The good news is that cyberspace – if we let it – can be the greatest engine of abundance the world has ever known. From the billions of search clicks that Google pairs with targeted text ads to the millions of WiFi devices using shared wireless spectrum to the hundreds of thousands of books along Amazon.com’s long tail, abundance is the driving force of the Internet economy. It should be an abiding goal of Internet governance as well. Furthering the historical analogy, it was territorial expansion, to the Western edge of the continent and beyond, that channeled and checked the tensions of the nascent American constitutional republic.
If cyberspace is to be well-governed, therefore, it must grow. We must resist the temptation to look back nostalgically to the frontier homesteading days, when norms dominated because so many of them were shared. Let us, as David urges, embrace the Internet’s wondrous chaos. At the same time, though, let us sing the praises of its well-designed rules. The shared enemy is not structure, but exclusivity and other barriers to choice and connectivity.“ (http://publius.cc/2008/05/13/kevin-werbach-steering-to-the-edge-of-trust/)
"If concentration of power has contributed to poor governance, the solution must lie in dispersing power… ICTs empower from below while devolving power from above, resulting in a two-pronged attack on abuse of state power that has left so much of the world’s population languishing in poverty… ICTs can be the means to both freedom and development by blindsiding obstacles to both." (http://p2pfoundation.ning.com/profile/TomCrowl)
"Today, people with power and influence derive their power from their centrality within self-organizing networks that might or might not correspond to any plan on the part of designated leaders. Organization structure in vanguard companies involves multi-directional responsibilities, with an increasing emphasis on horizontal relationships rather than vertical reporting as the center of action that shapes daily tasks and one’s portfolio of projects, in order to focus on serving customers and society. Circles of influence replace chains of command, as in the councils and boards at Cisco which draw from many levels to drive new strategies. Distributed leadership — consisting of many ears to the ground in many places — is more effective than centralized or concentrated leadership." (http://blogs.harvardbusiness.org/kanter/2009/11/power-to-the-connectors.html)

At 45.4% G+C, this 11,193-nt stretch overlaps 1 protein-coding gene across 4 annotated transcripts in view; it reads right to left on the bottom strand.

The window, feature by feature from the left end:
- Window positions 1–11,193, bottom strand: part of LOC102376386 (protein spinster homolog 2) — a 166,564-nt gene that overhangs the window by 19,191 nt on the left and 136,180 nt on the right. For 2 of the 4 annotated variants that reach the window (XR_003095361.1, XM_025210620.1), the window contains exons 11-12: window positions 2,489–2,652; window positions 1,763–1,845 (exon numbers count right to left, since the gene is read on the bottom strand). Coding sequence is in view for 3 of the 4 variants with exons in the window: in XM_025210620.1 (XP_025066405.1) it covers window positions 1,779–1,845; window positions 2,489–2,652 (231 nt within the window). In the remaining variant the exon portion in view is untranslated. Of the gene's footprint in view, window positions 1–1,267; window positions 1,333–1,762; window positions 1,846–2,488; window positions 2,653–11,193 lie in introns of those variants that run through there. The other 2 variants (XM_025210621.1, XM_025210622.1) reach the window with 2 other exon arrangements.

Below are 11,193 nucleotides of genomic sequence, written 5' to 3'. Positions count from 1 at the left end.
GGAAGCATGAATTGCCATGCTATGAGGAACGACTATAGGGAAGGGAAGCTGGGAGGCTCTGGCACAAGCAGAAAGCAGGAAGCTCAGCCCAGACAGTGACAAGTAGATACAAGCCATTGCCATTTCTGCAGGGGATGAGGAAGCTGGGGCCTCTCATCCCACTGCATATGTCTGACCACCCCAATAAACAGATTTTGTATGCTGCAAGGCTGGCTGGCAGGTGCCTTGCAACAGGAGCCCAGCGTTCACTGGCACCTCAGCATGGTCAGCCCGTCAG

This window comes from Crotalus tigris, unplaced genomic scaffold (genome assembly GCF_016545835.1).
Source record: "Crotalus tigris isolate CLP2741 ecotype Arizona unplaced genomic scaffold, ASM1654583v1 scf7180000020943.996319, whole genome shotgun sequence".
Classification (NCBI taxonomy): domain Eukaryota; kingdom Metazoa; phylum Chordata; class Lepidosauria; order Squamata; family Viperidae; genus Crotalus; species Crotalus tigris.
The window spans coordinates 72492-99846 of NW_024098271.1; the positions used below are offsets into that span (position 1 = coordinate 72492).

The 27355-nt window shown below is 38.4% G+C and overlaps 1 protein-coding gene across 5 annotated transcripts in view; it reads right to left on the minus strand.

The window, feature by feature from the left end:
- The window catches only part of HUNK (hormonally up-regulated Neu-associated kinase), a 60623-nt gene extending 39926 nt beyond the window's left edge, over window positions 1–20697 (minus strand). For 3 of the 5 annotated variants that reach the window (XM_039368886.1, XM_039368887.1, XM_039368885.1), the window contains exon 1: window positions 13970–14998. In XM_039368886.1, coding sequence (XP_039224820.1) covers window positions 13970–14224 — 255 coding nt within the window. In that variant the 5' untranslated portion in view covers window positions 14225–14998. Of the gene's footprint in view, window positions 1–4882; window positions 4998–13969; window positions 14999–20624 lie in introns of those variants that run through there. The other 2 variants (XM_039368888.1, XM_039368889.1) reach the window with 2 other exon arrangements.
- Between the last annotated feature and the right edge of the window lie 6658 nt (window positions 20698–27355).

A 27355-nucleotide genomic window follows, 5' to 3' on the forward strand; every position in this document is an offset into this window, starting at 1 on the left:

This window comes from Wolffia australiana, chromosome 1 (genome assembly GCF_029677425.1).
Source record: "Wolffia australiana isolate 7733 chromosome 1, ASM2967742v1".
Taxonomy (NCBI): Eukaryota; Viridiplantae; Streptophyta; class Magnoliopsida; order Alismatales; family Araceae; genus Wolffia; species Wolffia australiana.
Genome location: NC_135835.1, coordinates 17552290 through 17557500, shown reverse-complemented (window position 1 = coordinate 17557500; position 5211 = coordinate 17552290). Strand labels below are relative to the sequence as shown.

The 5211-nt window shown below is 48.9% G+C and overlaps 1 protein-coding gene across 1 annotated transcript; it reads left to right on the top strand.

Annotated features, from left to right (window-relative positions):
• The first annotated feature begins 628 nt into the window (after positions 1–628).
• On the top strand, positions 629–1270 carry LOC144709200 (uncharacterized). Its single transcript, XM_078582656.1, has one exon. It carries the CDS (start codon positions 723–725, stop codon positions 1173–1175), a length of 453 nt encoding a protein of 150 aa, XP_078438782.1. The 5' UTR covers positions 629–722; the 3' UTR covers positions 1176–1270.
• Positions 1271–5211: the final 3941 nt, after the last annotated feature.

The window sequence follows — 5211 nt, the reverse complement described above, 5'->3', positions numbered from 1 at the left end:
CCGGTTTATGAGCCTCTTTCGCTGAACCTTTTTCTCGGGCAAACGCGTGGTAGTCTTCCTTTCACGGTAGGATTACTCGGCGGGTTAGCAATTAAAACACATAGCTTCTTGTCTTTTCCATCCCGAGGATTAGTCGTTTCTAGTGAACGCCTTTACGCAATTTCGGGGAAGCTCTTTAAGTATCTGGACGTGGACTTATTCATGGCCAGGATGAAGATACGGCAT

The Era of the Globalisation of People
“Globalisation is not a new phenomenon. As analysed by Thomas Friedman in The World Is Not Flat, in the 16th and 17th centuries empires became global, whereas in the 20th century it was companies that became global, and the differential factor is that since the end of the millennium, ten years ago, it is people who are becoming global. And again it is a third technological revolution that is promoting the transformation: the revolution promoted by new information and communication technologies, of which the internet is the most transformative expression.”
- Josu Jon Imaz 
The entries in the directory below covers different aspects which should be distinguished from each other.
Key Blog Entries
Check out the Archive of the P2P Foundation blog on P2P Hierarchy Theory, for a full record on our articles.
Key Delicious Tags
Key Graphical Representations
Compiled by David Ronfeldt :
Read his summary: A Spectrum of Politics and Governance Grounded in Empowered Citizen Dialogue and Deliberation, 
. If you know French, this is highly recommended.
Multimedia in the Governance Category
The following lists contain the 5 most recent multimedia articles in the Governance Category.
- Evolution of Leadership and Organizational Theories Toward an Open System
- Hierarchy eBook
- End of Power
- Dispatches from the Socialstructed World
- How Network Governance Adds Value
- Wikimedia Foundation and the Governance of Wikipedia’s Infrastructure
- Governance Structures for Social Movements
- How Does Technology Change the Balance of Power in Society
- Rise of Digital Common Law
- Multistakeholder Internet Dialogue
- How Does Technology Change the Balance of Power in Society
- Indymedia - Governance
- Tribes, Institutions, Markets, Networks
- Jeanette Hofmann on Wikipedia between Emancipation and Self-Regulation
- David Bollier on Green Governance and the Law of the Commons
- Jean-Paul Faguet on Governance from Below or Decentralization in Bolivia
- Rod Collins on Wiki Management in Corporations
- Trust vs. Sanctions in Digital Communities
- Dynamics of Modern Enclosure and Governing the Commons
- Marina Gorbis on Evolving from Social Technologies to Social Organizations
- Collective Decision-Making in an Age of Networks
- Stavros Stavrides on Inventing Open Institutions and Spaces of Sharing
- Saki Bailey on Governing the Wealth of Urban Commons Beyond Ownership
- Christian Sandström on the Law and Governance Effects of Disruptive Technologies
The P2P Governance Encyclopedia
This category has the following 4 subcategories, out of 4 total.
Pages in category "Governance"